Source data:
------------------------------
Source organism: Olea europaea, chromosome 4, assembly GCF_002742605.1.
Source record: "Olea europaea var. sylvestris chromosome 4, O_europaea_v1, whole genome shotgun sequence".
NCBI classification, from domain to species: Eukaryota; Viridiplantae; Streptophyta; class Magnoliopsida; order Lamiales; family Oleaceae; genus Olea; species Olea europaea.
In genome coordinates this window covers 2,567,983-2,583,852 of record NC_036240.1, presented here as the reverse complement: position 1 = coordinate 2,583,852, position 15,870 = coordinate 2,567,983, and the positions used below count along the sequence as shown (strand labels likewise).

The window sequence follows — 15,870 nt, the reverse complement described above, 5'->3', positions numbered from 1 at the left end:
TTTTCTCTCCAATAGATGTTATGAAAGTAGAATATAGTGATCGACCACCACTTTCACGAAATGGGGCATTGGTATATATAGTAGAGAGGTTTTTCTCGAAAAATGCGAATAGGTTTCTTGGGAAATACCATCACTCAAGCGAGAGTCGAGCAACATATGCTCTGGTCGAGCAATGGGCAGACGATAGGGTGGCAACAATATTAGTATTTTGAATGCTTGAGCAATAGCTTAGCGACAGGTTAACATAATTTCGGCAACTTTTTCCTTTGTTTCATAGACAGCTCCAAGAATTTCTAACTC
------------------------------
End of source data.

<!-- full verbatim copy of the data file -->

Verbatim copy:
Source organism: Olea europaea, chromosome 4, assembly GCF_002742605.1.
Source record: "Olea europaea var. sylvestris chromosome 4, O_europaea_v1, whole genome shotgun sequence".
NCBI classification, from domain to species: Eukaryota; Viridiplantae; Streptophyta; class Magnoliopsida; order Lamiales; family Oleaceae; genus Olea; species Olea europaea.
In genome coordinates this window covers 2,567,983-2,583,852 of record NC_036240.1, presented here as the reverse complement: position 1 = coordinate 2,583,852, position 15,870 = coordinate 2,567,983, and the positions used below count along the sequence as shown (strand labels likewise).

The window sequence follows — 15,870 nt, the reverse complement described above, 5'->3', positions numbered from 1 at the left end:
TTTTCTCTCCAATAGATGTTATGAAAGTAGAATATAGTGATCGACCACCACTTTCACGAAATGGGGCATTGGTATATATAGTAGAGAGGTTTTTCTCGAAAAATGCGAATAGGTTTCTTGGGAAATACCATCACTCAAGCGAGAGTCGAGCAACATATGCTCTGGTCGAGCAATGGGCAGACGATAGGGTGGCAACAATATTAGTATTTTGAATGCTTGAGCAATAGCTTAGCGACAGGTTAACATAATTTCGGCAACTTTTTCCTTTGTTTCATAGACAGCTCCAAGAATTTCTAACTC